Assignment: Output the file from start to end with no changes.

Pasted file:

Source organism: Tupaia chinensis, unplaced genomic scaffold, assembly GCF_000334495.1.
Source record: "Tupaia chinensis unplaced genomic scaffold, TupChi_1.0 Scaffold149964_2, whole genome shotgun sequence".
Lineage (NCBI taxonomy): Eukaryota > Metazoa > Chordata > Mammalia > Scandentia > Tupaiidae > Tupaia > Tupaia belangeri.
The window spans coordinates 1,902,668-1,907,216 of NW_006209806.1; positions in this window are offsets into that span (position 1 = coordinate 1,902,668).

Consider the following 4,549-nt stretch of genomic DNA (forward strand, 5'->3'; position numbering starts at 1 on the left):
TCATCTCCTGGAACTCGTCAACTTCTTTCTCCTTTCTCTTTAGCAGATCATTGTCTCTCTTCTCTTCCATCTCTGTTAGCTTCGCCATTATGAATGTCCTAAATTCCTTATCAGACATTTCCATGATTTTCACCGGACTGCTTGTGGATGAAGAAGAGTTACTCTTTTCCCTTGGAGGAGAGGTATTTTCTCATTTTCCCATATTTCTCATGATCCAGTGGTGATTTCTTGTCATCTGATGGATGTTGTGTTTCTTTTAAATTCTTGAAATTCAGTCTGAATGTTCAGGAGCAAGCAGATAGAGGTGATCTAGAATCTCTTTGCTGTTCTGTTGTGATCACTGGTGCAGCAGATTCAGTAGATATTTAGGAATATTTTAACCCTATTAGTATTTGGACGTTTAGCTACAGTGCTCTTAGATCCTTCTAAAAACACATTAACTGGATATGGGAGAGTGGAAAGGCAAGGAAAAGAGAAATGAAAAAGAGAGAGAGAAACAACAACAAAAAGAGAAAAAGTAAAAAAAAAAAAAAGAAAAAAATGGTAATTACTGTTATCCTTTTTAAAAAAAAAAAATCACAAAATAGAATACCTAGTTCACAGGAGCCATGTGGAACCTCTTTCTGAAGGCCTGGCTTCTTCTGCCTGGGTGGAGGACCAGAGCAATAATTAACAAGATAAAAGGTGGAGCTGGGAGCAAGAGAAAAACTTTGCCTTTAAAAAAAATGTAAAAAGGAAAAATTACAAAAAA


Source organism: Tupaia chinensis, unplaced genomic scaffold, assembly GCF_000334495.1.
Source record: "Tupaia chinensis unplaced genomic scaffold, TupChi_1.0 Scaffold149964_2, whole genome shotgun sequence".
Lineage (NCBI taxonomy): Eukaryota > Metazoa > Chordata > Mammalia > Scandentia > Tupaiidae > Tupaia > Tupaia belangeri.
The window spans coordinates 1,902,668-1,907,216 of NW_006209806.1; positions in this window are offsets into that span (position 1 = coordinate 1,902,668).

Consider the following 4,549-nt stretch of genomic DNA (forward strand, 5'->3'; position numbering starts at 1 on the left):
TCATCTCCTGGAACTCGTCAACTTCTTTCTCCTTTCTCTTTAGCAGATCATTGTCTCTCTTCTCTTCCATCTCTGTTAGCTTCGCCATTATGAATGTCCTAAATTCCTTATCAGACATTTCCATGATTTTCACCGGACTGCTTGTGGATGAAGAAGAGTTACTCTTTTCCCTTGGAGGAGAGGTATTTTCTCATTTTCCCATATTTCTCATGATCCAGTGGTGATTTCTTGTCATCTGATGGATGTTGTGTTTCTTTTAAATTCTTGAAATTCAGTCTGAATGTTCAGGAGCAAGCAGATAGAGGTGATCTAGAATCTCTTTGCTGTTCTGTTGTGATCACTGGTGCAGCAGATTCAGTAGATATTTAGGAATATTTTAACCCTATTAGTATTTGGACGTTTAGCTACAGTGCTCTTAGATCCTTCTAAAAACACATTAACTGGATATGGGAGAGTGGAAAGGCAAGGAAAAGAGAAATGAAAAAGAGAGAGAGAAACAACAACAAAAAGAGAAAAAGTAAAAAAAAAAAAAAGAAAAAAATGGTAATTACTGTTATCCTTTTTAAAAAAAAAAAATCACAAAATAGAATACCTAGTTCACAGGAGCCATGTGGAACCTCTTTCTGAAGGCCTGGCTTCTTCTGCCTGGGTGGAGGACCAGAGCAATAATTAACAAGATAAAAGGTGGAGCTGGGAGCAAGAGAAAAACTTTGCCTTTAAAAAAAATGTAAAAAGGAAAAATTACAAAAAA